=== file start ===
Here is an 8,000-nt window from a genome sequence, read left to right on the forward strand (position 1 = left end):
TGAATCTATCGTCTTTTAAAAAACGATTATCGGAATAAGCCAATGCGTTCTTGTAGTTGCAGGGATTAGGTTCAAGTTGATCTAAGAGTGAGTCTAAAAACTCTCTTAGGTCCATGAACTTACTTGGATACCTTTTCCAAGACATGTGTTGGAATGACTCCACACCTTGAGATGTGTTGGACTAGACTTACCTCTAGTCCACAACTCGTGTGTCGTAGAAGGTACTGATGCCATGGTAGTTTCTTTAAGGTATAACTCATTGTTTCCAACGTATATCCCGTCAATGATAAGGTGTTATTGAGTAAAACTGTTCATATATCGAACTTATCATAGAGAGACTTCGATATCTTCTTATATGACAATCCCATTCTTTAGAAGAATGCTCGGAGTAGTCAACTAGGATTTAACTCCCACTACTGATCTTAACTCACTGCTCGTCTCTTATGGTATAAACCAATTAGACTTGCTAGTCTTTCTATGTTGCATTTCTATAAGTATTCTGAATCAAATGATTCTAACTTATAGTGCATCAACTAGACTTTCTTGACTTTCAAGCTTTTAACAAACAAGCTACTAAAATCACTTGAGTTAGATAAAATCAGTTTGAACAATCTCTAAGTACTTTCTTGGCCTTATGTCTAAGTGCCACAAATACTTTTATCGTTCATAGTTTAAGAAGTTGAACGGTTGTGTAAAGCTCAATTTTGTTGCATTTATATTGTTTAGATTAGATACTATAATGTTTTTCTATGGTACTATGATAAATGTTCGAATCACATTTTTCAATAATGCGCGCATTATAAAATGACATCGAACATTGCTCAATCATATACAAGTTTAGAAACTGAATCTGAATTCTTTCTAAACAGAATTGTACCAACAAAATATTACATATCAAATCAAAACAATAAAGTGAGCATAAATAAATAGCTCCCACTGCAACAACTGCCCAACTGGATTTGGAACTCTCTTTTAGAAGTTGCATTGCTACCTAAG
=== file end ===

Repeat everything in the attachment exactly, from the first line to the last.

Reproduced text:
Here is an 8,000-nt window from a genome sequence, read left to right on the forward strand (position 1 = left end):
TGAATCTATCGTCTTTTAAAAAACGATTATCGGAATAAGCCAATGCGTTCTTGTAGTTGCAGGGATTAGGTTCAAGTTGATCTAAGAGTGAGTCTAAAAACTCTCTTAGGTCCATGAACTTACTTGGATACCTTTTCCAAGACATGTGTTGGAATGACTCCACACCTTGAGATGTGTTGGACTAGACTTACCTCTAGTCCACAACTCGTGTGTCGTAGAAGGTACTGATGCCATGGTAGTTTCTTTAAGGTATAACTCATTGTTTCCAACGTATATCCCGTCAATGATAAGGTGTTATTGAGTAAAACTGTTCATATATCGAACTTATCATAGAGAGACTTCGATATCTTCTTATATGACAATCCCATTCTTTAGAAGAATGCTCGGAGTAGTCAACTAGGATTTAACTCCCACTACTGATCTTAACTCACTGCTCGTCTCTTATGGTATAAACCAATTAGACTTGCTAGTCTTTCTATGTTGCATTTCTATAAGTATTCTGAATCAAATGATTCTAACTTATAGTGCATCAACTAGACTTTCTTGACTTTCAAGCTTTTAACAAACAAGCTACTAAAATCACTTGAGTTAGATAAAATCAGTTTGAACAATCTCTAAGTACTTTCTTGGCCTTATGTCTAAGTGCCACAAATACTTTTATCGTTCATAGTTTAAGAAGTTGAACGGTTGTGTAAAGCTCAATTTTGTTGCATTTATATTGTTTAGATTAGATACTATAATGTTTTTCTATGGTACTATGATAAATGTTCGAATCACATTTTTCAATAATGCGCGCATTATAAAATGACATCGAACATTGCTCAATCATATACAAGTTTAGAAACTGAATCTGAATTCTTTCTAAACAGAATTGTACCAACAAAATATTACATATCAAATCAAAACAATAAAGTGAGCATAAATAAATAGCTCCCACTGCAACAACTGCCCAACTGGATTTGGAACTCTCTTTTAGAAGTTGCATTGCTACCTAAG